What does scare the USGA is the fear of general non-support, which would render the USGA irrelevant. Just suppose the USGA did muster up the courage to do what it knows is right - roll back distance.   If that were to happen I am sure that Wally and other manufacturers would continue to turn out today's balls.   What would the customer do - buy the ball announced as being shorter?   Sure, the pro shops at Seminole and Cypress Point might only carry the new ball.   How about WalMart?  I can't envision the boys from Arkansas acting on the basis of what the USGA says is good for the game.  There would, for a time at least, be chaos, the exact opposite of the uniformity prized above all by the USGA.

The ongoing tension between equipment makers and the USGA is both sad and unnecessary.  It wasn't always so. I remember the day when an earlier CEO of Acushnet, John Ludes, came into my office at the USGA bearing a $10,000 check as a gift for a USGA building fundraiser.  Mr. Ludes understood that the USGA had created a climate in the sport that put all manufacturers on a level playing field and was doing so without any ax to grind. Naturally, I could not accept the check.    

Equipment gets nearly as much play as instruction in commercial golf media because of ad budgets.  Nothing gets the attention of a publisher quicker than a message saying, "You didn't give us enough space last month.  My money is itching to go elsewhere."

So the consumer is led to believe that his or her search for a driver counts more than the choice of a spouse. The truth of course is that equipment does not determine outcomes in golf on every level of the game. If it were otherwise you would see only one brand of ball in use on the Tour. Hostility is meaningless in that equipment simply doesn't matter.  By that, I mean that the choice of equipment on all levels of golf does not determine who wins or loses.  The performance of today's clubs and balls is remarkably similar with minute variations that are almost impossible to discern.   Why is it you never see blind test results in golf?  Because even the greatest of players can't tell one ball from another if the markings on the balls are wiped out.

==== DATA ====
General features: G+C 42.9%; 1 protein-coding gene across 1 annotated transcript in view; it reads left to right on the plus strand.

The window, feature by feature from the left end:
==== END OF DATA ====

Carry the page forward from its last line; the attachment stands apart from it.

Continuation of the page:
For reading this far, I reward you with a tip.  The plastics used in modern golf balls do not decompose.  So if you are in a pro shop that has used balls in a bucket for $1.25 each, don't hesitate to reach down for a few. As for the decay issue,  I do not fear climate change.  My fear is that eventually the surface of the earth will consist of nothing but Pinnacles.

Uihlein says no Tour player will use equipment he does not favor. Right on. Tour players are influenced by how much they can extract in endorsement fees.

Remember when Tiger Woods turned pro in the fall of 1996?  He quickly scored a deal with Acushnet granting him $4 million per year.  In no time at all he was recognized as the best player in the world.  Fast forward a few years.  Nike, which dwarfs Acushnet, snatched Tiger away by doubling or tripling Tiger's fee. Tiger remained the best player in the world.  The same would happen if he developed a yen for Callaway or Taylor Made or whatever.    
It's astonishing how much attention is paid to equipment now.   The truth is if Acushnet was gobbled up tomorrow by Nike or Adidas nobody would care other than the players on the Titleist staff.

We have to put up with manufacturers since the game requires clubs and balls. But we shouldn't pay much attention to them and it surely doesn't matter which of them prosper and which fail.

Frank Hannigan
Saugerties, New York